Break in period with low oil to gas ratio

Discussion in 'Motorized Bicycle General Discussion' started by arguevera, Jul 16, 2017.

  1. arguevera

    arguevera New Member

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    Some backstory first:
    • Engine is a typical ebay 80cc 2 stroke kit
    • When I first mixed the fuel, I negligently calculated the ratio wrong and ended up with 2 gallons of mixed fuel with a ratio somewhere between 32:1 and 40:1.
    • I have used up almost the entire 2 gallons.
    • The bike has been rode for around 100-150 miles so far (for the past 20 days).
    • The climate where I live is generally cool (San Francisco)
    • During this break in period, RPMs ranged between low and high, but cruising was always low to medium.
    • During this break in period, there was a lot of uphills (SF) and in some cases I had to assist by pedaling.
    • Break in period seemed to go good as the engine developed a lot of power during the period.
    • Engine has no problem starting or idling
    Basically I just realized I have been running with quite a low oil to gas ratio for the break in period and was wondering if it seemed to have gone great, is there any underlying damage that could have occurred? For example, I know that piston and cylinder walls can be scored and damage can be done to the piston rings, but all those would result in a loss of power. If my power has only been improving during the period, can I assume that no damage has been done?
     
  2. Chaz

    Chaz Active Member

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    Welcome to the forum. I would say that you don't have anything to worry about. I have read here that many very experienced builders will use the mix ratio that they plan to use permanently as the break in ratio as well. There are many opinions on breaking in but I believe the key is just don't overheat and vary the rpm which is exactly as you did so you're fine.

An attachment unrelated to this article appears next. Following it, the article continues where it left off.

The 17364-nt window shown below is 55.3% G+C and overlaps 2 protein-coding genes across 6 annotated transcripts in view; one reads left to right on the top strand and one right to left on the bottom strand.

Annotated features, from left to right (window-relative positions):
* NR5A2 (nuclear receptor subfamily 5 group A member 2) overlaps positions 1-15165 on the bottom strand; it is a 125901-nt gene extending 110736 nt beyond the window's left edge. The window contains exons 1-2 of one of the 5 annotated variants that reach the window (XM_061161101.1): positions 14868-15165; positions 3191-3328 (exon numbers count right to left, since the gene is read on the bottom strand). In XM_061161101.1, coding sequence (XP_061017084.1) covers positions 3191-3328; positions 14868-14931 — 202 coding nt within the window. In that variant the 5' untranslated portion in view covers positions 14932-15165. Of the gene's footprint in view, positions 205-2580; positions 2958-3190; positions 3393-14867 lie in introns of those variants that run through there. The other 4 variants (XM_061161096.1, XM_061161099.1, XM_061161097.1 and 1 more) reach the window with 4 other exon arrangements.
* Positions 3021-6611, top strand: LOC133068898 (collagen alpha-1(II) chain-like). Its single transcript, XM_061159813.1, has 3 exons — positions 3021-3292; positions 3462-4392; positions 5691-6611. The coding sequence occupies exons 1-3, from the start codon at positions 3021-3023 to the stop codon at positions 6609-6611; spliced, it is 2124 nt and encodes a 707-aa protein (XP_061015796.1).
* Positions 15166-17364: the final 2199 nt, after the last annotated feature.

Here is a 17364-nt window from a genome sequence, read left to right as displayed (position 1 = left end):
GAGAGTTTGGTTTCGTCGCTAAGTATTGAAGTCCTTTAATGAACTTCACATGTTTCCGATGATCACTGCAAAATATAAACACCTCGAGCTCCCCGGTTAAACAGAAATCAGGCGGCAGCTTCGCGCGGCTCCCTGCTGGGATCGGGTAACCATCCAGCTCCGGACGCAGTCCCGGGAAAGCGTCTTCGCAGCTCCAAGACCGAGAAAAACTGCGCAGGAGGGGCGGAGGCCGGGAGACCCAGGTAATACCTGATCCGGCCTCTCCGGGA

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  3. arguevera

    arguevera New Member

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    Thanks for the reply! So in all, since there was no catastrophic failure and the engine power increased during that time, the worse that could have happened was some increased wear?
     
  4. Chaz

    Chaz Active Member

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    You did everything right. I would say you've only got normal wear.

    I don't know what oil you are using but for long term use I think full synthetic is the way to go. I followed some advice here and on one engine I used dino oil for the break in and then switched to synthetic. The theory is that synthetic is too slippery for break in and may not seat the rings properly. Who knows, but there is some logic to it and it worked fine for me.
     
    #4 Chaz, Jul 17, 2017
    Last edited: Jul 17, 2017
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  5. arguevera

    arguevera New Member

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    Okay sounds good, thanks for the advice!
     
  6. xseler

    xseler Well-Known Member

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    All above is correct. 'Broke' mine in at 32:1 for the first gallon. Run it at 50:1 thereafter. It's been 4 1/2 years now ---- it runs better now than when it was 'newer'! I've only ran synthetic Echo oil since the beginning.